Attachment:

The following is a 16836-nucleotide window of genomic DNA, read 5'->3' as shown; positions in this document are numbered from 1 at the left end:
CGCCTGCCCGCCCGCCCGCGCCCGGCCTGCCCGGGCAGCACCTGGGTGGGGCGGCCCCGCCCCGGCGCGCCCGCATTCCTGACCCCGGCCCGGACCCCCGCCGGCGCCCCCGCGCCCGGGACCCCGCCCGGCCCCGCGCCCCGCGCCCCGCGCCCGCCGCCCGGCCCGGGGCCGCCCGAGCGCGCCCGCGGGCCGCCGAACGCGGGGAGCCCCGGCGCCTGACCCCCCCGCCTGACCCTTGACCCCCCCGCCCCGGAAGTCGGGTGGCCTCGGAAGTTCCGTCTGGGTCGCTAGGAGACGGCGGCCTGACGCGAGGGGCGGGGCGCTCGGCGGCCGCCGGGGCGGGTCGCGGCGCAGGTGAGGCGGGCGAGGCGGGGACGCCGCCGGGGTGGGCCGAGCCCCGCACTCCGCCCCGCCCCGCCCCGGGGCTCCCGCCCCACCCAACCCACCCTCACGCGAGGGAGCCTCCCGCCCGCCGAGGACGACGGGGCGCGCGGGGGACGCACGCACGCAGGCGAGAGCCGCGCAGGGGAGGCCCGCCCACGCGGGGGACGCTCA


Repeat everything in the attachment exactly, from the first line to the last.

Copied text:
The following is a 16836-nucleotide window of genomic DNA, read 5'->3' as shown; positions in this document are numbered from 1 at the left end:
CGCCTGCCCGCCCGCCCGCGCCCGGCCTGCCCGGGCAGCACCTGGGTGGGGCGGCCCCGCCCCGGCGCGCCCGCATTCCTGACCCCGGCCCGGACCCCCGCCGGCGCCCCCGCGCCCGGGACCCCGCCCGGCCCCGCGCCCCGCGCCCCGCGCCCGCCGCCCGGCCCGGGGCCGCCCGAGCGCGCCCGCGGGCCGCCGAACGCGGGGAGCCCCGGCGCCTGACCCCCCCGCCTGACCCTTGACCCCCCCGCCCCGGAAGTCGGGTGGCCTCGGAAGTTCCGTCTGGGTCGCTAGGAGACGGCGGCCTGACGCGAGGGGCGGGGCGCTCGGCGGCCGCCGGGGCGGGTCGCGGCGCAGGTGAGGCGGGCGAGGCGGGGACGCCGCCGGGGTGGGCCGAGCCCCGCACTCCGCCCCGCCCCGCCCCGGGGCTCCCGCCCCACCCAACCCACCCTCACGCGAGGGAGCCTCCCGCCCGCCGAGGACGACGGGGCGCGCGGGGGACGCACGCACGCAGGCGAGAGCCGCGCAGGGGAGGCCCGCCCACGCGGGGGACGCTCA